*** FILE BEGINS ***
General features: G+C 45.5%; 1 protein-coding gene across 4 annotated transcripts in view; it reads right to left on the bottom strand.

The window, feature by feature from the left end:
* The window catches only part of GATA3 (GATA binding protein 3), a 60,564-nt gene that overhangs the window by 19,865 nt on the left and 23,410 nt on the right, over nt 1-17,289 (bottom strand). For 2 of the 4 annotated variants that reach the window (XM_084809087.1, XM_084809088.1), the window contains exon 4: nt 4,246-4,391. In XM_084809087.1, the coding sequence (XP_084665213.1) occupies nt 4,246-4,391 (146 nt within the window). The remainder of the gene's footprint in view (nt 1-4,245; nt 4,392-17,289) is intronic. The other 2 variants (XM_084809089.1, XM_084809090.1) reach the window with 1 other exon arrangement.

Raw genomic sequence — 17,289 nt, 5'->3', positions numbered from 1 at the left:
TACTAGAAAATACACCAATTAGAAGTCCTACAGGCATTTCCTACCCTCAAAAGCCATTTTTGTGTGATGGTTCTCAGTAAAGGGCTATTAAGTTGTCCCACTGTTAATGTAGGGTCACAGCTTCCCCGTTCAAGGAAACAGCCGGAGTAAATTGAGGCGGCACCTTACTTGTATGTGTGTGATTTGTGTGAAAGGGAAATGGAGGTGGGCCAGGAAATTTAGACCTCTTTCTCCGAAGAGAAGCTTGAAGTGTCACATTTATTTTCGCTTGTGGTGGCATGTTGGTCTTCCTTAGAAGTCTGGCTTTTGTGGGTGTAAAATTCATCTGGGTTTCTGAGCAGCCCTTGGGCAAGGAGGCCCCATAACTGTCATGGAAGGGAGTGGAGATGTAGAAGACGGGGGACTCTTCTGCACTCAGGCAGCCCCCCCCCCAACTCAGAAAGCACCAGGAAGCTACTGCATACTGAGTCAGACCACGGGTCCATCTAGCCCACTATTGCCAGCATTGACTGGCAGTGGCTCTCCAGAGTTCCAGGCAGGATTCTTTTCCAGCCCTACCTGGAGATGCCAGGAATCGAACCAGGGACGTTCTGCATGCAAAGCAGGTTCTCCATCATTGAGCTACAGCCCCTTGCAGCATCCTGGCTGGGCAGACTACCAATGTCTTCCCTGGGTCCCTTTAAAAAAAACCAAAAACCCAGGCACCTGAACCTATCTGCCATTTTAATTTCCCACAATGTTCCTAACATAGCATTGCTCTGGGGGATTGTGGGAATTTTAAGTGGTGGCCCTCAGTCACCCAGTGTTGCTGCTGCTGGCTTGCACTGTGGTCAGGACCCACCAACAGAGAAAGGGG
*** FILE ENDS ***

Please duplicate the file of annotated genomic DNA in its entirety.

General features: G+C 45.5%; 1 protein-coding gene across 4 annotated transcripts in view; it reads right to left on the bottom strand.

The window, feature by feature from the left end:
* The window catches only part of GATA3 (GATA binding protein 3), a 60,564-nt gene that overhangs the window by 19,865 nt on the left and 23,410 nt on the right, over nt 1-17,289 (bottom strand). For 2 of the 4 annotated variants that reach the window (XM_084809087.1, XM_084809088.1), the window contains exon 4: nt 4,246-4,391. In XM_084809087.1, the coding sequence (XP_084665213.1) occupies nt 4,246-4,391 (146 nt within the window). The remainder of the gene's footprint in view (nt 1-4,245; nt 4,392-17,289) is intronic. The other 2 variants (XM_084809089.1, XM_084809090.1) reach the window with 1 other exon arrangement.

Raw genomic sequence — 17,289 nt, 5'->3', positions numbered from 1 at the left:
TACTAGAAAATACACCAATTAGAAGTCCTACAGGCATTTCCTACCCTCAAAAGCCATTTTTGTGTGATGGTTCTCAGTAAAGGGCTATTAAGTTGTCCCACTGTTAATGTAGGGTCACAGCTTCCCCGTTCAAGGAAACAGCCGGAGTAAATTGAGGCGGCACCTTACTTGTATGTGTGTGATTTGTGTGAAAGGGAAATGGAGGTGGGCCAGGAAATTTAGACCTCTTTCTCCGAAGAGAAGCTTGAAGTGTCACATTTATTTTCGCTTGTGGTGGCATGTTGGTCTTCCTTAGAAGTCTGGCTTTTGTGGGTGTAAAATTCATCTGGGTTTCTGAGCAGCCCTTGGGCAAGGAGGCCCCATAACTGTCATGGAAGGGAGTGGAGATGTAGAAGACGGGGGACTCTTCTGCACTCAGGCAGCCCCCCCCCCAACTCAGAAAGCACCAGGAAGCTACTGCATACTGAGTCAGACCACGGGTCCATCTAGCCCACTATTGCCAGCATTGACTGGCAGTGGCTCTCCAGAGTTCCAGGCAGGATTCTTTTCCAGCCCTACCTGGAGATGCCAGGAATCGAACCAGGGACGTTCTGCATGCAAAGCAGGTTCTCCATCATTGAGCTACAGCCCCTTGCAGCATCCTGGCTGGGCAGACTACCAATGTCTTCCCTGGGTCCCTTTAAAAAAAACCAAAAACCCAGGCACCTGAACCTATCTGCCATTTTAATTTCCCACAATGTTCCTAACATAGCATTGCTCTGGGGGATTGTGGGAATTTTAAGTGGTGGCCCTCAGTCACCCAGTGTTGCTGCTGCTGGCTTGCACTGTGGTCAGGACCCACCAACAGAGAAAGGGG